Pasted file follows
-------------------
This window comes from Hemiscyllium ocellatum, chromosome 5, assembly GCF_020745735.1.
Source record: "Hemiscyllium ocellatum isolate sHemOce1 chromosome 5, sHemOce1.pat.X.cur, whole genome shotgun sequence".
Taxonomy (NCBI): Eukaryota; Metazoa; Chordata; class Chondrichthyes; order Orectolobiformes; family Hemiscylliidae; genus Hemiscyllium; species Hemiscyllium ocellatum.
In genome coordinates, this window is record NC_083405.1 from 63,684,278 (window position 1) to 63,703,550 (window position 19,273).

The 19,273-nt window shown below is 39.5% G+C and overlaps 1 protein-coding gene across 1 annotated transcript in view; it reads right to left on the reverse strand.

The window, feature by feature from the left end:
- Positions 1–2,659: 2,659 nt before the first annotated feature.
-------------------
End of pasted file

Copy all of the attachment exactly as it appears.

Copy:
This window comes from Hemiscyllium ocellatum, chromosome 5, assembly GCF_020745735.1.
Source record: "Hemiscyllium ocellatum isolate sHemOce1 chromosome 5, sHemOce1.pat.X.cur, whole genome shotgun sequence".
Taxonomy (NCBI): Eukaryota; Metazoa; Chordata; class Chondrichthyes; order Orectolobiformes; family Hemiscylliidae; genus Hemiscyllium; species Hemiscyllium ocellatum.
In genome coordinates, this window is record NC_083405.1 from 63,684,278 (window position 1) to 63,703,550 (window position 19,273).

The 19,273-nt window shown below is 39.5% G+C and overlaps 1 protein-coding gene across 1 annotated transcript in view; it reads right to left on the reverse strand.

The window, feature by feature from the left end:
- Positions 1–2,659: 2,659 nt before the first annotated feature.